Webb City Council members got their first look at the 2023-24 fiscal year budget Monday and accepted it on first reading.
They and the public have the next two weeks to review and propose changes to the budget. Final reading of the budget will be on the council’s Oct. 23 agenda. The budget will take effect as the fiscal year starts on Nov. 1.
The major item is a $1,546,724 expenditure to increase the water supply in an effort to drastically reduce the amount of water purchased regularly from Missouri American Water to meet growing customer demand.
It will finance completion of the deepened well beneath the water tower (Well No. 15)and a new well at a site to be determined (Well No. 16).
The council has previously agreed that improving infrastructure, including the effort to become independent from Missouri American Water, is the best use of federal funds received through the American Rescue Plan Act.
The city’s ARPA fund started the current fiscal year with $2,431,904 and added $115,780 in new revenue. After spending $982,943, the fund will have $1,564,741 on Nov. 1. An additional $36,983 in revenue is expected, which will bring the total available to $1,601,724. It is expected that the account will be drawn down to $0 when the next fiscal year ends on Oct. 31, 2024.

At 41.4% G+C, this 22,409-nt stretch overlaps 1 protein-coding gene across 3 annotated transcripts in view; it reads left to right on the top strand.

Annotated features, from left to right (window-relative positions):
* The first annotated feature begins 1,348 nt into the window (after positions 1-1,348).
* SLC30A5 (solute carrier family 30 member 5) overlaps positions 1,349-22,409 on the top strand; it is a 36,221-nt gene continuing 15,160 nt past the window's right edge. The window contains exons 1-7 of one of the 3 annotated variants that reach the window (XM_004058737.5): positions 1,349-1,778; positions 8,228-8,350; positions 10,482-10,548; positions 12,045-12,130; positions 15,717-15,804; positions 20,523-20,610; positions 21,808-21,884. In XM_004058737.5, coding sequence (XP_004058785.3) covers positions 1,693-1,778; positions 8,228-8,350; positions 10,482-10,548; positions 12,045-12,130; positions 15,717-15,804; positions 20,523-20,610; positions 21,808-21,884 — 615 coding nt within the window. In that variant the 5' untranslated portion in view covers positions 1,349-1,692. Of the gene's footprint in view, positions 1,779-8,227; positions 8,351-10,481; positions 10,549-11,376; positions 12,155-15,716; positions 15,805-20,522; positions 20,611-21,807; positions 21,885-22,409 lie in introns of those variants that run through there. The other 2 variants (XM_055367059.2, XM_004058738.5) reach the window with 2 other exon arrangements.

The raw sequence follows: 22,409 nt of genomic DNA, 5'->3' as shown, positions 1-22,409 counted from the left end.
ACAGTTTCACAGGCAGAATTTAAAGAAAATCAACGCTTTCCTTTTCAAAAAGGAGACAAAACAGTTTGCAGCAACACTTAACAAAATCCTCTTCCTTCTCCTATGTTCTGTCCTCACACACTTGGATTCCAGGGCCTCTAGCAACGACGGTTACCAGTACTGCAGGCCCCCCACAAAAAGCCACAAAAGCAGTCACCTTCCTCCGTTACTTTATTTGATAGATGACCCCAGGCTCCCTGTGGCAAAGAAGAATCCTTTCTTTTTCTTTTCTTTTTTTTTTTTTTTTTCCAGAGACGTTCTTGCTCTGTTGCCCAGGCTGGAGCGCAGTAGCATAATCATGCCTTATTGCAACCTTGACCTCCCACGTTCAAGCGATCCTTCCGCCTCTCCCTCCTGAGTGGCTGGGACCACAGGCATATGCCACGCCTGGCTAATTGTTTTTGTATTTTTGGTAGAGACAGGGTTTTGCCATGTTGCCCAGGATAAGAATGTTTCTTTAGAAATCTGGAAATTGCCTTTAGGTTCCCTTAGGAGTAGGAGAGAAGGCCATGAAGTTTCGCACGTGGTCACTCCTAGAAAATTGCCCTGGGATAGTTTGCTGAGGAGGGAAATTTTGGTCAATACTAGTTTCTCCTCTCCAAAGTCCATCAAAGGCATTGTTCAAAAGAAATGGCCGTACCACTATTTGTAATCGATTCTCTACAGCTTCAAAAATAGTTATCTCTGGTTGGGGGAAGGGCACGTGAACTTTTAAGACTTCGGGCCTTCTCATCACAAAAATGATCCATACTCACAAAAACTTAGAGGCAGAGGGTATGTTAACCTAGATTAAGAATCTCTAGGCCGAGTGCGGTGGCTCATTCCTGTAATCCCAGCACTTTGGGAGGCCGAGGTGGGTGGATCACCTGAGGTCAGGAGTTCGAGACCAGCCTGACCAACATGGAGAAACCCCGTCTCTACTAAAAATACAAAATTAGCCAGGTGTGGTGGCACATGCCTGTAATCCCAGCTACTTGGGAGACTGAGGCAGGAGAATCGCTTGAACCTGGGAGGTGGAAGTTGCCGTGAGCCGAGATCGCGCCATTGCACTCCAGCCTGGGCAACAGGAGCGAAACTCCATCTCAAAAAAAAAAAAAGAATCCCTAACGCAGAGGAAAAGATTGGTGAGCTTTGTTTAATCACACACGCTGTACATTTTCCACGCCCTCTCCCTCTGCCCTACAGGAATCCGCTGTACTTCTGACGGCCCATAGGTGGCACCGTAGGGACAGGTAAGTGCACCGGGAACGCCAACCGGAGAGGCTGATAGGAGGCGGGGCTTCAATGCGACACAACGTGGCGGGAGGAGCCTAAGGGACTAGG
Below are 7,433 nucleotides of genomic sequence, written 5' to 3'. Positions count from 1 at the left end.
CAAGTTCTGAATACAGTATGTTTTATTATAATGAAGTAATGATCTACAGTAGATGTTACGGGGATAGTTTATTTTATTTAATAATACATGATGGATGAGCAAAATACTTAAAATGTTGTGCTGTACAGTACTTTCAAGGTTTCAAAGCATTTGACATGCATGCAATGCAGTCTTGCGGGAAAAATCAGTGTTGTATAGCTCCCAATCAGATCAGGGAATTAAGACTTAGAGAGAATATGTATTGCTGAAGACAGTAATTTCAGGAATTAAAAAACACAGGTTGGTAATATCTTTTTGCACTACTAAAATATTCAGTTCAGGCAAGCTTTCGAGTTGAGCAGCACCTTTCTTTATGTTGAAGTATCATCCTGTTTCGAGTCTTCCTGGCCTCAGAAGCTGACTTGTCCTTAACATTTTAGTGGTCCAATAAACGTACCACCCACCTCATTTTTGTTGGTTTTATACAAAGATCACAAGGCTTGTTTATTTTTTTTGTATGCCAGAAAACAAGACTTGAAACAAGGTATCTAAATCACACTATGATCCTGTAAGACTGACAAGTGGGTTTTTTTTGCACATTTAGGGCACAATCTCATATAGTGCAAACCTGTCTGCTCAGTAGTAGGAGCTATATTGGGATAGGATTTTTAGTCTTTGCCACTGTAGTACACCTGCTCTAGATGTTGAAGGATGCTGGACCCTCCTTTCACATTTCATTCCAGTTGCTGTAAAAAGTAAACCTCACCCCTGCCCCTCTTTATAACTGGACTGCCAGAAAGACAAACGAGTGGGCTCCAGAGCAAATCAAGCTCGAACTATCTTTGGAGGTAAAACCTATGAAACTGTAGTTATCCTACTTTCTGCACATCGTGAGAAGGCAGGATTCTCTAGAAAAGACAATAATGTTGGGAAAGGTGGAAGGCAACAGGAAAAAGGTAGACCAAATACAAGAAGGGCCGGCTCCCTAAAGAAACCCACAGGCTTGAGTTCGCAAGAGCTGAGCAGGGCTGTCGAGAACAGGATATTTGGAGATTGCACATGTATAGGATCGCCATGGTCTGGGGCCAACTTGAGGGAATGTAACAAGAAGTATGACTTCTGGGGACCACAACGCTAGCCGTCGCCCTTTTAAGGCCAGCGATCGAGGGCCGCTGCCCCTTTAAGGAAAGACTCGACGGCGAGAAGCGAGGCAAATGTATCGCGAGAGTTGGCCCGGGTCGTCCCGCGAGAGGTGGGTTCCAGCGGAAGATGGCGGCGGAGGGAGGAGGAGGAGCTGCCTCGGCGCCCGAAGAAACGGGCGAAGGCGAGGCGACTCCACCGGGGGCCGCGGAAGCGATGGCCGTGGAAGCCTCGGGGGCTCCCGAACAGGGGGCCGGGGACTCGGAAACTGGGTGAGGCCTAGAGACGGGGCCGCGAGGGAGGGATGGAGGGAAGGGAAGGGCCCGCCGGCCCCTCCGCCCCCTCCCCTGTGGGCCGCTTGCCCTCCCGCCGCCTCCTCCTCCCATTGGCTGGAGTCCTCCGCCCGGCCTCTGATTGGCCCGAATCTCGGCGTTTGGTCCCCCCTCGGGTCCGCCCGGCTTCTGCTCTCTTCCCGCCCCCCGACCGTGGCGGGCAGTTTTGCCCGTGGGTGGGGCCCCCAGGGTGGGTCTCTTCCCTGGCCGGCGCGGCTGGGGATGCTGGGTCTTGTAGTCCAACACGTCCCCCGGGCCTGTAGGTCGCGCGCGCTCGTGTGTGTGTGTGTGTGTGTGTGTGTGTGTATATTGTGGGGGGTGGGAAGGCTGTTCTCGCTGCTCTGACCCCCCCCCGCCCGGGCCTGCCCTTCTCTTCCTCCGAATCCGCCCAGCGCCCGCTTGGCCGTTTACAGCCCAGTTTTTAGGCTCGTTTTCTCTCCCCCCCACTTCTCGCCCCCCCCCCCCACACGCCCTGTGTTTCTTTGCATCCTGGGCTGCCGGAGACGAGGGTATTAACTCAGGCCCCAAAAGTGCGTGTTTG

A large part of the $982,943 in ARPA spending this year was for asphalt overlay on streets, in addition to what the city normally allocates for paving.
Next year’s budget calls for another $500,000 for paving to be paid from the street fund.
Jerry Fisher (3rd Ward) argued the city has funds available to pave even more streets.
But City Administrator Carl Francis said he prefers to keep a balance in the street fund equal to roughly 30% of the street budget in case of emergency.
Other than capital outlays for water and streets, Francis said capital improvement items are limited in most departments, except for the $150,000 replacement of a dump truck.
The city’s largest source of revenue, the 1-cent general sales tax, is expected to equal this year’s receipts, which total $2,376,000.
Francis said he hopes sales tax receipts will increase after two businesses under construction on Madison Street are open – Popeye’s and Whataburger.
The entire budget can be viewed and downloaded. You can skip to:
• Page 21 – ARPA revenue and expenses
• Page 34 – Capital expenditures
• Page 35 – Beginning and ending fund balances
In other action, the council:
• Approved the rezoning of two tracts on South Hall Street, 1817-1825 and 1919, to commercial (C-2).Chances of Hope plans to move its headquarters from 27 S. Madison St. to South Hall Street.
• Approved the rezoning of a tract on the east side of Oronogo Street at 14th Street from single-family (R-1) to duplex (R-2). The developer plans to construct duplexes as well as single-family homes.
• Allowed the police department to sell a surplus 2015 Ford Police Interceptor sedan through GovDeals.com. Police Chief Don Melton said the city may get a higher bid than with the normal sealed-bid process.
• Allowed the public works department to buy a new dump truck bed at a cost of $16,950 from Bus Andrews. Only one bid was received.